In certain areas, carriers will deploy capacity cautiously while maintaining rate discipline, as seen recently in the excess and surplus market, a trend AM Best anticipates to continue in 2024, Lagomarsino said.

AM Best changed its outlook on E&S to positive in November in recognition of its growing importance in the commercial lines market, he said.

Commercial lines are seeing ongoing competitive pressures and claims inflation on rising loss cost severity from social inflation in a post-COVID environment as court backlogs clear. There is also an increase in the number and size of nuclear verdicts as well as the growing influence of litigation financing and a significant increase in liability claims costs, Lagomarsino said.

This raises concerns particularly in long-tail casualty that is impacted by social inflation, he said.

Lagomarsino said AM Best will look closely at any signs of reduced rate increases or rate declines that might bring into question rate adequacy across a broader spectrum of lines of business.

The global reinsurance industry has seen strong technical profitability partly offset by by its dependence on results from investments markets that are often volatile, said Carlos Wong-Fupuy, senior director, global reinsurance.

Reinsurers have realigned their risk portfolios, putting pressure on primary carriers, Wong-Fupuy said. While there is a temptation to get back to more volatile layers, this isn’t going to happen any time soon.

High interest rates, inflationary pressures and social inflation have pressured some companies.

Wong-Fupuy noted that in U.S. casualty, after a number of reserve strengthening actions this year, there has been more caution about how to expand the casualty book. The general insurance environment is attractive but there is much caution from investors. Available capital is not the same as deployed capital, he said.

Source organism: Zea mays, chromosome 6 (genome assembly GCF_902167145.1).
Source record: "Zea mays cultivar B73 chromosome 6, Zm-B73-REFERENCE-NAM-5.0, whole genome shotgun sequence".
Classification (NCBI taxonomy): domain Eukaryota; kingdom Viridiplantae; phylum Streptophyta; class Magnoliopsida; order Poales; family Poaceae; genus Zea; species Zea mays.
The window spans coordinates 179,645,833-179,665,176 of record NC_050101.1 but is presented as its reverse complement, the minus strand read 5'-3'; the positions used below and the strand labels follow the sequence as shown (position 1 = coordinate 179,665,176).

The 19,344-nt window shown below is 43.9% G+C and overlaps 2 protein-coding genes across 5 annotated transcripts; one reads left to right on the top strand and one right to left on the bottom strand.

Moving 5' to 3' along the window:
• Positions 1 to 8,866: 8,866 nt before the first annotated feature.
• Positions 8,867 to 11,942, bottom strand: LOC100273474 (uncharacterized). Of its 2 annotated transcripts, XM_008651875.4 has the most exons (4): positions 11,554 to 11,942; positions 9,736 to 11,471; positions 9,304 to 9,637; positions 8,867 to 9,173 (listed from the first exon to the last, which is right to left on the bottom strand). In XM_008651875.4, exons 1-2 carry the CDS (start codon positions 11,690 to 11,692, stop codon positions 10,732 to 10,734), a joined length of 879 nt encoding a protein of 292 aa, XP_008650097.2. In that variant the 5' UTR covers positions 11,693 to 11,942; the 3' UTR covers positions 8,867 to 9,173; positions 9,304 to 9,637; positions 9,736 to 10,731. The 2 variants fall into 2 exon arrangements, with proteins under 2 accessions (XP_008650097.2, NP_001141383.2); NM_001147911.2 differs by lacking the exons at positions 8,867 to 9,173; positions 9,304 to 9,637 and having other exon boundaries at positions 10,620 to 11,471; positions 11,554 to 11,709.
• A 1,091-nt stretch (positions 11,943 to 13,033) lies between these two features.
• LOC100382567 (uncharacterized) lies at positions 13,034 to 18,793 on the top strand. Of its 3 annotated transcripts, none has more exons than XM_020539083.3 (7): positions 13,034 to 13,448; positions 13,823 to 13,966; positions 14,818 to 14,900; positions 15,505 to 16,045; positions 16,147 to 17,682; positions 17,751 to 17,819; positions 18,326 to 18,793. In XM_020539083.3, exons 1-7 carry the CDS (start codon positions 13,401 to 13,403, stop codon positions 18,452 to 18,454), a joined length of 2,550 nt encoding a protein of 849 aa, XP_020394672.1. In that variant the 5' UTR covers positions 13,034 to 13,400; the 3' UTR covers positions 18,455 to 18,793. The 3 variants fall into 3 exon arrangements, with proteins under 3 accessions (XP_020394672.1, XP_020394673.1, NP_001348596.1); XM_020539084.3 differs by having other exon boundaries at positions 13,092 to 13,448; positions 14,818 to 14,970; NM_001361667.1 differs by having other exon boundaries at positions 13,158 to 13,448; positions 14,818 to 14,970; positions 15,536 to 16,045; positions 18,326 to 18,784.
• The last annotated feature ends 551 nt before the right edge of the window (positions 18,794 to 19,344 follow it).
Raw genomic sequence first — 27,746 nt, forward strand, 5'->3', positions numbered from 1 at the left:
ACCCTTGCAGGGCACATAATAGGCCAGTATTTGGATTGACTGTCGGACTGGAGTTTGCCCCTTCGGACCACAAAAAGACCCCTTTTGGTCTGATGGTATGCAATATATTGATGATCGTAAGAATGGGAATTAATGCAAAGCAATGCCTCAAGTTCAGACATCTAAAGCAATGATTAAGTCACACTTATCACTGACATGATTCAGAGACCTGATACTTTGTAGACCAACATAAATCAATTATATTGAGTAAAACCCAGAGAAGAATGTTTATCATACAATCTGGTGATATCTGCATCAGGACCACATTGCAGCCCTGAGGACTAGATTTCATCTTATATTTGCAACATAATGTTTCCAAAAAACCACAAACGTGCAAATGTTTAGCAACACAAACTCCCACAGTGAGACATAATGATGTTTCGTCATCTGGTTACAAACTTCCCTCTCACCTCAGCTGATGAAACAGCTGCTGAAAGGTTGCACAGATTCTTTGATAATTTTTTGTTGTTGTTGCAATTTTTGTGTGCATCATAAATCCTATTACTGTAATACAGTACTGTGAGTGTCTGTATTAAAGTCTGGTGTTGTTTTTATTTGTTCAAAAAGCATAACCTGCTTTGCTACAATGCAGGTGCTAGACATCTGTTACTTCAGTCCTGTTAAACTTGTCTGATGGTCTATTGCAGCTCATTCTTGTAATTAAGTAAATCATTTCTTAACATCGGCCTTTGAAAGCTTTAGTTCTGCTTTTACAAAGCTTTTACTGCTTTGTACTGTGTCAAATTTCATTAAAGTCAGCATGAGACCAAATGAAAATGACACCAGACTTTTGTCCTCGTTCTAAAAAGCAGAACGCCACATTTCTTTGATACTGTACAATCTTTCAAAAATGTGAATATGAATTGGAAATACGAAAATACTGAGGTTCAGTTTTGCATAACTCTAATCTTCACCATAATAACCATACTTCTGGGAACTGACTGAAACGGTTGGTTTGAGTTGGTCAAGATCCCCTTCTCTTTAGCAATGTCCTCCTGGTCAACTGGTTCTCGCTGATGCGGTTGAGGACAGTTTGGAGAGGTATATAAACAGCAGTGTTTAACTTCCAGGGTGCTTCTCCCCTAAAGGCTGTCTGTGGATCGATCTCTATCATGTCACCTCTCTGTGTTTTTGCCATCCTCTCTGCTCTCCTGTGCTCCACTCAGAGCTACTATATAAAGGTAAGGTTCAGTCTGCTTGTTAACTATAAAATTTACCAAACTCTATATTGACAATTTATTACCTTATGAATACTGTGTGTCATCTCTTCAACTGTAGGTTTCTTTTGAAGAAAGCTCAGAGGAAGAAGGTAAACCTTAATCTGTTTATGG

Reinsurers have been well-capitalized, especially the larger ones, and AM Best this year is forecasting a significant recovery compared with a large decline last year. Wong-Fupuy said the big question is how much of that capital is going to be retained within the segment or returned to shareholders as there is strong pressure to return capital to shareholders.

The role of third-party capital has been evolving from that of a direct competitor to more of a partnering role with traditional reinsurers, Wong-Fupuy said. It’s important for the large players to have an insurance-linked securities platform.

As reinsurers cut property exposure and expand into other lines, it is important what they find in terms of retro capacity or partnerships with ILS capital, he said.

There are always different types of investors, some with a long-term horizon and others looking for short-term opportunities. Some of the ILS announcements AM Best has seen in the past few months have referred to very short-term opportunities, Wong-Fupuy said.

AM Best is maintaining a stable outlook for the global reinsurance industry as reinsurers’ capital positions have been recovering significantly, after capital declines last year amid rising interest rates and unrealized investment losses, Wong-Fupuy said.